And I am sure that many children in crisis around the world dare to wake and blossom, after reading Almond's books.
This year, both of our winners work to calm children who face disturbing situations. A very difficult and challenging task. Almond achieves this by putting the contrasts of dark and light beside each other and Jutta Bauer does this by depicting children’s problems and questions to help them understand them.
Bauer wants to show children a ray of optimism, security and love through her picture books.
She creates books for children who are victims of violence, are struggling to make sense of the loss of a loved one, or have questions about life. When these children open one of Bauer’s books, they find a friend inside its pages. Bauer is firmly on their side and conveys a deep sympathy for their sorrows and gives them hope. Even if they have been torn apart, one day they will be sewn back together.
The readers of Bauer's books are very small. But they have big questions about the world. She makes them laugh while answering their questions. Bauer helps lessen the trauma of children who are facing the loss of their loved ones.
What is death? In Opas Engel before dying, grandpa tells his grandchild about his life and his guardian angel who has always watched over him. "Every morning as a boy, he would run past the big statue of an angel on his way to school, and bullies, buses, high trees, deep lakes – none could touch him. Even through war, hunger and unemployment, and all the strange things life threw at him, Grandpa's angel was always at his shoulder, looking out for him.” In Bauer's hands, life is an ever changing adventurous journey full of happiness and sadness, and death is not a scary abstraction, it is a natural conclusion to this great ride. Yes, life ends for all of us, but it goes on too. Bauer's sweet, humorous illustrations show children that there is no horror and distress when a life lived fully ends. There is a gentle sadness about losing someone we love, but there is also acceptance that death is a natural part of life.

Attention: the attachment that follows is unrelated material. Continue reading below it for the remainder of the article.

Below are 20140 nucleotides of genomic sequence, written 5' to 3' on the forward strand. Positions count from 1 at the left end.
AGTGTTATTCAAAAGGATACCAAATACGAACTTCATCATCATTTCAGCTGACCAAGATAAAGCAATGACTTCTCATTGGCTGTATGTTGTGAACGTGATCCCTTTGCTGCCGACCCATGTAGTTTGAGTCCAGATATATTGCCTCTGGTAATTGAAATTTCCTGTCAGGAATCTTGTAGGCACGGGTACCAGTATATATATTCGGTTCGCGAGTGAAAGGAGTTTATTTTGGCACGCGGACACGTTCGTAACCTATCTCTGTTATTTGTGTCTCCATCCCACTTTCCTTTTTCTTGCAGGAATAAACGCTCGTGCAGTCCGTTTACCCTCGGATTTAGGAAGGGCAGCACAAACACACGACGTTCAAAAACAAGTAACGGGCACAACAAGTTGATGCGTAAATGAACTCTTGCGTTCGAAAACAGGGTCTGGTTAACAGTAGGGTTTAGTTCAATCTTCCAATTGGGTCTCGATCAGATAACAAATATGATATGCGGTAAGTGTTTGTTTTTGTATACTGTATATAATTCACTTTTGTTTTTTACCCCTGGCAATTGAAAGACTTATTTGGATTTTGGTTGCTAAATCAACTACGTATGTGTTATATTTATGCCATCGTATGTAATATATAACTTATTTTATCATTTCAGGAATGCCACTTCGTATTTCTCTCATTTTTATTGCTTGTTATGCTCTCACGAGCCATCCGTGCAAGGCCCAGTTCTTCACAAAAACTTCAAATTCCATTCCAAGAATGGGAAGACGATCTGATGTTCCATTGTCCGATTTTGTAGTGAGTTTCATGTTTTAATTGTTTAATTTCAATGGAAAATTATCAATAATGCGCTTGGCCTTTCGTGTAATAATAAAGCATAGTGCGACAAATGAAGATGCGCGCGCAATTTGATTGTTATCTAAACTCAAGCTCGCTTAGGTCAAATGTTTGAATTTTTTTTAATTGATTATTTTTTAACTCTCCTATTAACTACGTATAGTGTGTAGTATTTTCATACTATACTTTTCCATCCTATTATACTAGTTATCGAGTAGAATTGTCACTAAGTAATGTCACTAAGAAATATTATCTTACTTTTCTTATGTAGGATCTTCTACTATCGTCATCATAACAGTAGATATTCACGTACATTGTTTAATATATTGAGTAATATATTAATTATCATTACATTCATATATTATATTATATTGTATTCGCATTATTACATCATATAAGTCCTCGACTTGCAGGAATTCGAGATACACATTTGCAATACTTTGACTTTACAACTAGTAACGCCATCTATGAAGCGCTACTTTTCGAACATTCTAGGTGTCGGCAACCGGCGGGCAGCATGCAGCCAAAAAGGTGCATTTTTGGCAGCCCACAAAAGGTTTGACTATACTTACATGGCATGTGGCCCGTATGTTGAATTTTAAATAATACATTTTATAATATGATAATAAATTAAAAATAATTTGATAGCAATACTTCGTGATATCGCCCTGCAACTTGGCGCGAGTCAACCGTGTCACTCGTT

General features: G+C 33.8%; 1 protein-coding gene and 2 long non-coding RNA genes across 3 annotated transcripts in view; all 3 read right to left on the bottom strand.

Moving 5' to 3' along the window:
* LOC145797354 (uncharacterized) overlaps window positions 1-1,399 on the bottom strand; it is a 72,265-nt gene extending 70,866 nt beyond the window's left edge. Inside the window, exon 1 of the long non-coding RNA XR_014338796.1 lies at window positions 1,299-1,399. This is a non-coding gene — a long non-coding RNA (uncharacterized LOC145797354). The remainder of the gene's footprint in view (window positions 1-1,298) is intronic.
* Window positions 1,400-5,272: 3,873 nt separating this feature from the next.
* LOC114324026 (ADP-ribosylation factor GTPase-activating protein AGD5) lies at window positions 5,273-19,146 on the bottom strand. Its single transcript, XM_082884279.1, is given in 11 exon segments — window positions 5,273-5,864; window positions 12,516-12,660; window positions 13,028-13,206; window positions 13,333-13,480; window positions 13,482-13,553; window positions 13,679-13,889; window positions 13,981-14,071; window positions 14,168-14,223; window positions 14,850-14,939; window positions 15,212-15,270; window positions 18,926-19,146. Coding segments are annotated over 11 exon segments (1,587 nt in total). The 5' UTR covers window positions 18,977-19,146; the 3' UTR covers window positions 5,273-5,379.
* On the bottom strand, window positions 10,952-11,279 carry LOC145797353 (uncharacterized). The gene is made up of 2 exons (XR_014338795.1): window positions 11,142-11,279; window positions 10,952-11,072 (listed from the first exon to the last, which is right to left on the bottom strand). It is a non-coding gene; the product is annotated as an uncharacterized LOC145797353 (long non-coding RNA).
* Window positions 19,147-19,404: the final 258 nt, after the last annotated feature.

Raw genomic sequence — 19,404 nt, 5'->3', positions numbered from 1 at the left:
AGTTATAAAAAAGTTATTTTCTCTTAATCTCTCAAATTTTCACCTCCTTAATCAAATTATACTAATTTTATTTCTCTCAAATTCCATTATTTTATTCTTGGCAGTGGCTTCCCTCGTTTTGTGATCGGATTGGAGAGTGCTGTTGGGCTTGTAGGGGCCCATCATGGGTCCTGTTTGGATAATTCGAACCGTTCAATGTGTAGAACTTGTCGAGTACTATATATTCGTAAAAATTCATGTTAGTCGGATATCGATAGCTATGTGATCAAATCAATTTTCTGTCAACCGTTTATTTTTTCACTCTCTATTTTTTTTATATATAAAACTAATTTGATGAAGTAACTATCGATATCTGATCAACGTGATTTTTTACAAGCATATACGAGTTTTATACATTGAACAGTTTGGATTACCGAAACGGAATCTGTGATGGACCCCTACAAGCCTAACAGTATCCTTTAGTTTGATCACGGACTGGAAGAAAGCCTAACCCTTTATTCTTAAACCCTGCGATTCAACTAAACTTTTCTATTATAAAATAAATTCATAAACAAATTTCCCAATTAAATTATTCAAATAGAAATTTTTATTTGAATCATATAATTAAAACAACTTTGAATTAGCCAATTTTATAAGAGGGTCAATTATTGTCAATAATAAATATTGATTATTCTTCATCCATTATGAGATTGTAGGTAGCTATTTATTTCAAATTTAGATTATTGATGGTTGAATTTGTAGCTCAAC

In her book Selma Bauer shares her philosophy of life with children. This story is very simple, with lots of humor for small children, but it is a story for thinking as well. It is a small book about a big question.
"Selma is asked: What is happiness?
She says: Happiness is eating a little grass at sunrise,
Playing with the children until lunchtime, a little
exercise after lunch, a little more grass, a chat with her
neighbor Mrs. Miller in the evening, and then a lovely
And if she had more time? She would eat a little grass, play with her children
And if she won a million dollars? She would eat a little
grass, play with her children…"
Almond and Bauer both seek to make the world more understandable and tolerable for children. This is not an easy thing to do in a world created by adults and filled with injustice and violence.
Mr. Almond and Ms. Bauer, the 10 international jury members and I admire your ability to speak to children about their fears and hopes in a language they understand. Your empathy for them shines through the pages of your art.
Please accept our deepest respect, and our congratulations for your efforts and success.
Finally, I want to express my gratitude to this year's jury, the 10 distinguished experts who are the representatives of children's literature across the world. They spent more than 9 months studying the books and dossiers of 28 authors and 27 illustrators who were nominated from 32 countries. Alicia Salvi from Argentina, Annemie Leysen from Belgium, Nadia El Kholy from Egypt, Maria Jesus Gil from Spain, Karen Coeman from Mexico, Ernie Bond from the USA, Darja Mazi-Leskovar from Slovenia, Jan Hansson from Sweden, Helene Schär from Switzerland and Regina Zilberman from Brazil, on behalf of IBBY I thank you for your devotion to your duties and your dedication to taking on this enormous job with such attention to detail and without any prejudice.
And, I would like to thank Mr. Kang the CEO of Nami Island Inc., the sponsor of the Hans Christian Andersen Award for his generous support of our work on behalf of children and reading.
Now it is an honor to invite the 2010 winners to the podium to receive their diplomas and medals from Patsy Aldana the President of IBBY, and to deliver their acceptance speeches.